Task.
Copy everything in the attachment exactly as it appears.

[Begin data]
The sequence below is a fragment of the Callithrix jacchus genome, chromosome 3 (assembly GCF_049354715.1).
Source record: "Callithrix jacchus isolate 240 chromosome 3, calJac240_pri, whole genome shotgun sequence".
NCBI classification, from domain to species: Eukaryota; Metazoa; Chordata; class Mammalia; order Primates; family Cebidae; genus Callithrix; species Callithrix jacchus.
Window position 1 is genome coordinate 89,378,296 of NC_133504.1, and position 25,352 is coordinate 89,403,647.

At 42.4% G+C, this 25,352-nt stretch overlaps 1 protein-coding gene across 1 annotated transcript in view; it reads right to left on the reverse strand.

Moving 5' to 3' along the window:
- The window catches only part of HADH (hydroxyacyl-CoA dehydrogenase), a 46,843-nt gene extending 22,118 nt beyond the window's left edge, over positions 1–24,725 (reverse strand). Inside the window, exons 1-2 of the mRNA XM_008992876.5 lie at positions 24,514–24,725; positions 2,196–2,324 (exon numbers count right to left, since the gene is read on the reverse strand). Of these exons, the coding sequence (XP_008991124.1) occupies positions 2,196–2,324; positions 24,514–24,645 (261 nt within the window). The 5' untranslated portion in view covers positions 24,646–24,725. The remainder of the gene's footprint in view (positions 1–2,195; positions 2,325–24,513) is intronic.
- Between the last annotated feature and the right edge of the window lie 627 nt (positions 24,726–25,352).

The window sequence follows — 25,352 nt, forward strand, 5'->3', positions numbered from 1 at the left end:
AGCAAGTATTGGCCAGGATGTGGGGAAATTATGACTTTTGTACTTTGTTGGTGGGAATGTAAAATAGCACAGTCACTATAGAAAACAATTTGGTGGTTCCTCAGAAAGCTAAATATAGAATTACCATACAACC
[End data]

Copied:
The sequence below is a fragment of the Callithrix jacchus genome, chromosome 3 (assembly GCF_049354715.1).
Source record: "Callithrix jacchus isolate 240 chromosome 3, calJac240_pri, whole genome shotgun sequence".
NCBI classification, from domain to species: Eukaryota; Metazoa; Chordata; class Mammalia; order Primates; family Cebidae; genus Callithrix; species Callithrix jacchus.
Window position 1 is genome coordinate 89,378,296 of NC_133504.1, and position 25,352 is coordinate 89,403,647.

At 42.4% G+C, this 25,352-nt stretch overlaps 1 protein-coding gene across 1 annotated transcript in view; it reads right to left on the reverse strand.

Moving 5' to 3' along the window:
- The window catches only part of HADH (hydroxyacyl-CoA dehydrogenase), a 46,843-nt gene extending 22,118 nt beyond the window's left edge, over positions 1–24,725 (reverse strand). Inside the window, exons 1-2 of the mRNA XM_008992876.5 lie at positions 24,514–24,725; positions 2,196–2,324 (exon numbers count right to left, since the gene is read on the reverse strand). Of these exons, the coding sequence (XP_008991124.1) occupies positions 2,196–2,324; positions 24,514–24,645 (261 nt within the window). The 5' untranslated portion in view covers positions 24,646–24,725. The remainder of the gene's footprint in view (positions 1–2,195; positions 2,325–24,513) is intronic.
- Between the last annotated feature and the right edge of the window lie 627 nt (positions 24,726–25,352).

The window sequence follows — 25,352 nt, forward strand, 5'->3', positions numbered from 1 at the left end:
AGCAAGTATTGGCCAGGATGTGGGGAAATTATGACTTTTGTACTTTGTTGGTGGGAATGTAAAATAGCACAGTCACTATAGAAAACAATTTGGTGGTTCCTCAGAAAGCTAAATATAGAATTACCATACAACC